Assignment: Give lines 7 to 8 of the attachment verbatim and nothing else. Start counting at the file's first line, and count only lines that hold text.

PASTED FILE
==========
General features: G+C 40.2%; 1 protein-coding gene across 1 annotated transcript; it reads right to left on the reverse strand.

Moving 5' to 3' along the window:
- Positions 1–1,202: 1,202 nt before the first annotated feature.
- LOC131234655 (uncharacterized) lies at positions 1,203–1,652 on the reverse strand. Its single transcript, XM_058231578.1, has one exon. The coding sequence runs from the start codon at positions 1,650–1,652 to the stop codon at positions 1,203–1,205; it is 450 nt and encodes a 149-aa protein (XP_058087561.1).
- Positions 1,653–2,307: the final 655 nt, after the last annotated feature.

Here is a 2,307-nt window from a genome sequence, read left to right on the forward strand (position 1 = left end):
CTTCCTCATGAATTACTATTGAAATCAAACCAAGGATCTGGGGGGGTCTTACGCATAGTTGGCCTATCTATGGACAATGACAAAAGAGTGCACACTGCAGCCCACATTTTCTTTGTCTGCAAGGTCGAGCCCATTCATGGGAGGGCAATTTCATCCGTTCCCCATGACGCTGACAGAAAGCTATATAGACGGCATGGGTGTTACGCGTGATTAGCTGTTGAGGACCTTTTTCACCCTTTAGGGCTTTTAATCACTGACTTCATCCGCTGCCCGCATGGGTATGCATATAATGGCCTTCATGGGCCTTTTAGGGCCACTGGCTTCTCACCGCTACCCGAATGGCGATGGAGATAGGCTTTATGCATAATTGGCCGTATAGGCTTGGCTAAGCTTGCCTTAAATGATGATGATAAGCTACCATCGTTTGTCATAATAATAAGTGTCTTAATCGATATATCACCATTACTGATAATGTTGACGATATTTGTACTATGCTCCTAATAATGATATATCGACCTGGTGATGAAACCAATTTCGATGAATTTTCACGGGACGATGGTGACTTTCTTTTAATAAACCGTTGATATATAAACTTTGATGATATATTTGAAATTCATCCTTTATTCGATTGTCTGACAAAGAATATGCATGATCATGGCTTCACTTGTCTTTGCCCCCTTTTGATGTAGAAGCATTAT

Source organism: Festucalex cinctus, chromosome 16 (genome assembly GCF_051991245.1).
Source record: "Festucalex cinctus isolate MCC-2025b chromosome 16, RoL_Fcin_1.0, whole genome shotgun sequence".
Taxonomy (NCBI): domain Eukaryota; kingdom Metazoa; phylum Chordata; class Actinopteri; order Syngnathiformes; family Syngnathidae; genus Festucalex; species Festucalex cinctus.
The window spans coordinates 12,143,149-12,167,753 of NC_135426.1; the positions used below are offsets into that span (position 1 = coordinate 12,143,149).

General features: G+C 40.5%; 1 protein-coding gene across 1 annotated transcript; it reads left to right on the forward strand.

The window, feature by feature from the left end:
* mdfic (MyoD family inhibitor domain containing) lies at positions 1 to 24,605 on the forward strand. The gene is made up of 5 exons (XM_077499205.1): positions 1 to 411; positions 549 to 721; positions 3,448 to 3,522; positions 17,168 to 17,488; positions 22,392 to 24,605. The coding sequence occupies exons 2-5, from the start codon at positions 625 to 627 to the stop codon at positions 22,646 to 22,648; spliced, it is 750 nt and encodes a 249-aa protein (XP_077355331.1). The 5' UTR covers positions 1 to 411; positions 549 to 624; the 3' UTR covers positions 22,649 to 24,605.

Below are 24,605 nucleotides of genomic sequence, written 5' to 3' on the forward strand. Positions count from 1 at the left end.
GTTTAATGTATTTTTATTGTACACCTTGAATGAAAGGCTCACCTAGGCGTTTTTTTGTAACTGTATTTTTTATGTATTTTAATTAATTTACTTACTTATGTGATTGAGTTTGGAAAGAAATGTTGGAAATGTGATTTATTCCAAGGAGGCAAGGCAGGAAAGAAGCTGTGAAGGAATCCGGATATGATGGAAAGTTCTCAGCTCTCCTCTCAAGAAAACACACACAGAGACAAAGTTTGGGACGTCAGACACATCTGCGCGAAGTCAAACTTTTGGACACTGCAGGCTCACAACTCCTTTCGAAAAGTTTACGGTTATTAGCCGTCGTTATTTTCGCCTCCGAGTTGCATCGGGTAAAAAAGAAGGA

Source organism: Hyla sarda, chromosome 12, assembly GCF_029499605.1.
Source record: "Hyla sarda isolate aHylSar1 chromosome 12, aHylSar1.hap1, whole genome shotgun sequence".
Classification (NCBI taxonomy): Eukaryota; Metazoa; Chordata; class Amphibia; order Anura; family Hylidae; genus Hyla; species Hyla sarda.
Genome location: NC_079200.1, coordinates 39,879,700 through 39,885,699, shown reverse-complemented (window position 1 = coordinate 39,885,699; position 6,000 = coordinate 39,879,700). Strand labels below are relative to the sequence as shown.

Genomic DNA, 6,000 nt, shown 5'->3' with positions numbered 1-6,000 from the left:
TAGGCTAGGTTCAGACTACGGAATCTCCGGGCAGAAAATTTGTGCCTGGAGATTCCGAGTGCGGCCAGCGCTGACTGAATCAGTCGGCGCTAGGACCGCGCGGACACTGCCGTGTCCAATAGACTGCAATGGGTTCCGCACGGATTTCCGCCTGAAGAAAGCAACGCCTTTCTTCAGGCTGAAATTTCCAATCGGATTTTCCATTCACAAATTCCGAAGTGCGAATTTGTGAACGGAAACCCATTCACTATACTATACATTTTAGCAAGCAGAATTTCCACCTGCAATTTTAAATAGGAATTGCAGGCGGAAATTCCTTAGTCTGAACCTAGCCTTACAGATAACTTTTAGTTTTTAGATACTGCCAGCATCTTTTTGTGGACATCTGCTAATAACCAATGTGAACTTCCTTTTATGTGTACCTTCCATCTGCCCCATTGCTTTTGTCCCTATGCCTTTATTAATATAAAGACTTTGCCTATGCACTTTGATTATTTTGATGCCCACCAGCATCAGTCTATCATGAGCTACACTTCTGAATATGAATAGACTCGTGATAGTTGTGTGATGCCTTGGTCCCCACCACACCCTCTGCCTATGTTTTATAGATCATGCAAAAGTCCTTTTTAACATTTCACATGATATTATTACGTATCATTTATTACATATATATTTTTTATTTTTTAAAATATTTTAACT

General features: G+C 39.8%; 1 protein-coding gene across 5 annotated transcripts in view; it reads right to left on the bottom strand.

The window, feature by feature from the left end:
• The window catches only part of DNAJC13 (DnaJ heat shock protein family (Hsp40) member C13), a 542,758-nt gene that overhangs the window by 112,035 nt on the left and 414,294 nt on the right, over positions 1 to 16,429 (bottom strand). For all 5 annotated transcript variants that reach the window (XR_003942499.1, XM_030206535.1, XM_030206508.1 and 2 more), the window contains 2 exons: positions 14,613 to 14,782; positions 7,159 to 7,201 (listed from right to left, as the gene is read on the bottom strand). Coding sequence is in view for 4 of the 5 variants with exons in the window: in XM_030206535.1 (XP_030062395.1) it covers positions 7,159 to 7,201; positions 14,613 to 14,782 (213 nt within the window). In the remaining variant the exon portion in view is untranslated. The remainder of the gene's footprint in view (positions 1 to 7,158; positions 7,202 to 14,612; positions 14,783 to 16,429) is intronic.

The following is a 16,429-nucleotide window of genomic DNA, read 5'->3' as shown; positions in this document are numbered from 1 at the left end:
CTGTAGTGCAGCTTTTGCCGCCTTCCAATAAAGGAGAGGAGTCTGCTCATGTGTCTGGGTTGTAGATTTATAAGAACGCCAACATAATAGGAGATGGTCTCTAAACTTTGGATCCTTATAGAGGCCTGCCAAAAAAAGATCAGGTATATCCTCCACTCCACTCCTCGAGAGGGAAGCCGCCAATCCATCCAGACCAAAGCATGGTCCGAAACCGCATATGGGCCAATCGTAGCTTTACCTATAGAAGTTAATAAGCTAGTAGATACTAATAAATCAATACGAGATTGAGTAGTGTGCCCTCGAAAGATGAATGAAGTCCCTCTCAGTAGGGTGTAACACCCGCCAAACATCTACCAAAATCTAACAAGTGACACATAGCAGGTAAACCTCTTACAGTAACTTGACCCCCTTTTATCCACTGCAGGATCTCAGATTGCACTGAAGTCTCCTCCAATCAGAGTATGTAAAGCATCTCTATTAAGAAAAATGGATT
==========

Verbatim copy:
CTTCCTCATGAATTACTATTGAAATCAAACCAAGGATCTGGGGGGGTCTTACGCATAGTTGGCCTATCTATGGACAATGACAAAAGAGTGCACACTGCAGCCCACATTTTCTTTGTCTGCAAGGTCGAGCCCATTCATGGGAGGGCAATTTCATCCGTTCCCCATGACGCTGACAGAAAGCTATATAGACGGCATGGGTGTTACGCGTGATTAGCTGTTGAGGACCTTTTTCACCCTTTAGGGCTTTTAATCACTGACTTCATCCGCTGCCCGCATGGGTATGCATATAATGGCCTTCATGGGCCTTTTAGGGCCACTGGCTTCTCACCGCTACCCGAATGGCGATGGAGATAGGCTTTATGCATAATTGGCCGTATAGGCTTGGCTAAGCTTGCCTTAAATGATGATGATAAGCTACCATCGTTTGTCATAATAATAAGTGTCTTAATCGATATATCACCATTACTGATAATGTTGACGATATTTGTACTATGCTCCTAATAATGATATATCGACCTGGTGATGAAACCAATTTCGATGAATTTTCACGGGACGATGGTGACTTTCTTTTAATAAACCGTTGATATATAAACTTTGATGATATATTTGAAATTCATCCTTTATTCGATTGTCTGACAAAGAATATGCATGATCATGGCTTCACTTGTCTTTGCCCCCTTTTGATGTAGAAGCATTAT

Source organism: Festucalex cinctus, chromosome 16 (genome assembly GCF_051991245.1).